Update: GREAT evening. Photos are on Facebook.Thanks Vivian for your inspiration! And thanks Colin and Laurel for the invitation.
Original Post: Debbie and I have been invited to a book launch tomorrow for How Communities Heal: Stories of Social Innovation and Social Change, by vivian Hutchinson who spells his first name in lower case. Either that or the spelling is a typo repeated throughout the book. I am guessing “vivian” a way to insist on informality. Nice!!
The book is good. Having been away from NZ for a few decades, I was wondering if NZ was keeping up with the global movement towards social enterprise and this book was a refreshing reminder that not only is New Zealand in the game, it might be adding a few kiwi contributions. There are also some organizations that have popped up that I wasn’t aware of, including the New Zealand Social Entrepreneur Fellowship.
One of those kiwi contributions is in social accounting where vivian stresses the danger of “inappropriate use of business paradigms in a complex social context, and the anxious drive to reduce results into simplistic commercial terminology in order to gain support from funders.” [page 130] Well said! I remember going through the official social accounting course in the UK, when we launched The Sorting Room, where the metrics were very very VERY commercial and every [expected] social outcome had to be quantified in purely mathematical terms. Which is not always easy to do and can sometimes bias the proposal towards results that can be easily [and commercially] measure. Good to see a more human touch in the accounting area. I heard the book Expanding the Pie tackles this also.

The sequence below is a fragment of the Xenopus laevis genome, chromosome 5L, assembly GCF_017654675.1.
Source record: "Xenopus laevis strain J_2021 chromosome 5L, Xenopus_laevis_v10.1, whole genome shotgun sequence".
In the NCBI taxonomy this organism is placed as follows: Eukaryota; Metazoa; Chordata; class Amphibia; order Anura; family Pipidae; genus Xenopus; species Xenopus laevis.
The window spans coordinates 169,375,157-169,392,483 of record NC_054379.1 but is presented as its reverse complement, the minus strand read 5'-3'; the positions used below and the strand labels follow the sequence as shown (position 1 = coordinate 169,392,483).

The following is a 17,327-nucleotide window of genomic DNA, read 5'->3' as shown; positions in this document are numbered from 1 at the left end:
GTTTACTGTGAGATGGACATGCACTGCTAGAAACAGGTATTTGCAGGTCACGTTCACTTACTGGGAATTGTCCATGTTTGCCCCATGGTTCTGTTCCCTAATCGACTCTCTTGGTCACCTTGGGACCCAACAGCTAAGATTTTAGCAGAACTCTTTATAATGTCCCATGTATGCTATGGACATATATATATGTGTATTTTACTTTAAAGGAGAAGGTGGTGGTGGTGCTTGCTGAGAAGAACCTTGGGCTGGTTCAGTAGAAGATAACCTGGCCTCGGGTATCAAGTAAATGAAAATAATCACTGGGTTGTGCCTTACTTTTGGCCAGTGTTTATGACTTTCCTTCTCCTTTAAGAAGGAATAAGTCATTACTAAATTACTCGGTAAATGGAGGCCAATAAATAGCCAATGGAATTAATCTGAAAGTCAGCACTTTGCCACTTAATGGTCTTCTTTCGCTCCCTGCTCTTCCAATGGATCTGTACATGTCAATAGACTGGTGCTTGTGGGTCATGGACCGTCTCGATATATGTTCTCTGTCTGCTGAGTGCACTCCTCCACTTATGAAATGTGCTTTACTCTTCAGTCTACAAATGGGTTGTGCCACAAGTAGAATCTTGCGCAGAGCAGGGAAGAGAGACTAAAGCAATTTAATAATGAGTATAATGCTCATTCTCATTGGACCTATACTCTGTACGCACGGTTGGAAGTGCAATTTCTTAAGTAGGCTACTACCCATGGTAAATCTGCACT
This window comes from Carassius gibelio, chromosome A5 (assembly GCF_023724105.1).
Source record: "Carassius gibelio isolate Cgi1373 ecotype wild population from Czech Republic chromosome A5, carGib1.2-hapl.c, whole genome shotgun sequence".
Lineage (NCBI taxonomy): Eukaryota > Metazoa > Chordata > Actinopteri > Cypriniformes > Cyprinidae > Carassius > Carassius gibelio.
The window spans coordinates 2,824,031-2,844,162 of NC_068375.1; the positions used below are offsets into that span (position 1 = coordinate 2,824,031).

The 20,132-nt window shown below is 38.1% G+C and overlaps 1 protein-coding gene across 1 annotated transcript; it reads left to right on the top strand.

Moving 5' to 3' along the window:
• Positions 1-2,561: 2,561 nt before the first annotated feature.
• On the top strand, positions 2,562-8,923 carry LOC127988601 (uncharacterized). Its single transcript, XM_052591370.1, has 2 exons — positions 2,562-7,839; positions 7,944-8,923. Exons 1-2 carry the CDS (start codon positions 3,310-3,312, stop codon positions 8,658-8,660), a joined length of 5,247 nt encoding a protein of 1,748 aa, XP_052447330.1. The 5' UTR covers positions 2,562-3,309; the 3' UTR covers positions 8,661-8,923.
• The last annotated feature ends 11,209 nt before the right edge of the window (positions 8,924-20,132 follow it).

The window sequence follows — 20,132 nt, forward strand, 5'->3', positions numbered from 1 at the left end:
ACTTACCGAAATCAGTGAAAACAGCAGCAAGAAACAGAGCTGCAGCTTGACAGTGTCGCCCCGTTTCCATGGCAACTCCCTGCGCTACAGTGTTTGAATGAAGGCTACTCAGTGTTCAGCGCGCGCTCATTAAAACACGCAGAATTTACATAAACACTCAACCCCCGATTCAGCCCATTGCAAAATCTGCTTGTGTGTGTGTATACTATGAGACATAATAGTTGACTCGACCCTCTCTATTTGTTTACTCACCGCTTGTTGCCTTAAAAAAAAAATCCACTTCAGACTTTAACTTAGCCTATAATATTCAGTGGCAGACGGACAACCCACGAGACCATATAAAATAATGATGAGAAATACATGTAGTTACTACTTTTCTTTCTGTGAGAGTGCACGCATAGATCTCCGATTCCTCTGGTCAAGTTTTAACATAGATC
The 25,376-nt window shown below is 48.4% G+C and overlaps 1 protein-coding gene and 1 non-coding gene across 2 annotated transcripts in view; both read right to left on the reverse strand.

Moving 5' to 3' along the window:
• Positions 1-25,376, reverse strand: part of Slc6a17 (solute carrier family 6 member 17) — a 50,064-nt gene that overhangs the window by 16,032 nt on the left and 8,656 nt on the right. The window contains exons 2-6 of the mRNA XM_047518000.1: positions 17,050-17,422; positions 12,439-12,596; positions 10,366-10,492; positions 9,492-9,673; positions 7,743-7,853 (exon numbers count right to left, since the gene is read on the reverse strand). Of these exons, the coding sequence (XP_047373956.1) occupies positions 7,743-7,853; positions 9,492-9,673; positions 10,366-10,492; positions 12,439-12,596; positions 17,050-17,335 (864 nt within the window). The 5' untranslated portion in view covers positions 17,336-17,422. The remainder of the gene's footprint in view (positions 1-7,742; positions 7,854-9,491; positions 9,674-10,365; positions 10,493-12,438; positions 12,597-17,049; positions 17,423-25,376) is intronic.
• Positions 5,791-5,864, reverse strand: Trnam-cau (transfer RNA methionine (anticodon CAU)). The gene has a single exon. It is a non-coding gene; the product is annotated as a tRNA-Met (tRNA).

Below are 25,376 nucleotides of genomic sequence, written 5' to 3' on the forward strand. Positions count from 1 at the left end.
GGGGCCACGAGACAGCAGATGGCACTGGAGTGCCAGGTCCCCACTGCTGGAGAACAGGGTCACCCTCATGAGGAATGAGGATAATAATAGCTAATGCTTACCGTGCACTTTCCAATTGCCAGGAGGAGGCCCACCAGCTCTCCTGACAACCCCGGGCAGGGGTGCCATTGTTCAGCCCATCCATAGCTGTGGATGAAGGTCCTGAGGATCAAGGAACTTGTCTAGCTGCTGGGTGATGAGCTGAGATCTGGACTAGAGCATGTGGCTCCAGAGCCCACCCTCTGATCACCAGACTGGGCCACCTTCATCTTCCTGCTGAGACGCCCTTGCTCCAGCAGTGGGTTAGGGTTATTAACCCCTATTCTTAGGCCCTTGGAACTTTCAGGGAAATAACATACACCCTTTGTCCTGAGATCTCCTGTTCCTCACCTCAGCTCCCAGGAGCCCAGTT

I haven’t read all the case studies and people profiles yet but the one that jumped out to me was Campbell Roberts, Director of the Salvation Army’s social services. One of the turning points for Roberts was addressing the fact that their $80 million worth of welfare and services were not really performing as intended and, in fact. “conditions had actually deteriorated.”
“The question for us became: Do we keep doing this? We knew we couldn’t withdraw some of our services because they were helping people . . . but we also had to accept that they weren’t really changing things in the community. It was time for a change.” Campbell Roberts, How Communities Heal, page 124
That shift in thinking [and social accounting] led Roberts and his team to move away from being perennial landlords to developing new social solutions including entrepreneurial initiative and innovative ways of helping elderly people keep and maintain their own properties.
I am looking forward to reading the rest of the book, and to meet some of the authors at the book launch tomorrow.
Check out vivian on Stuff.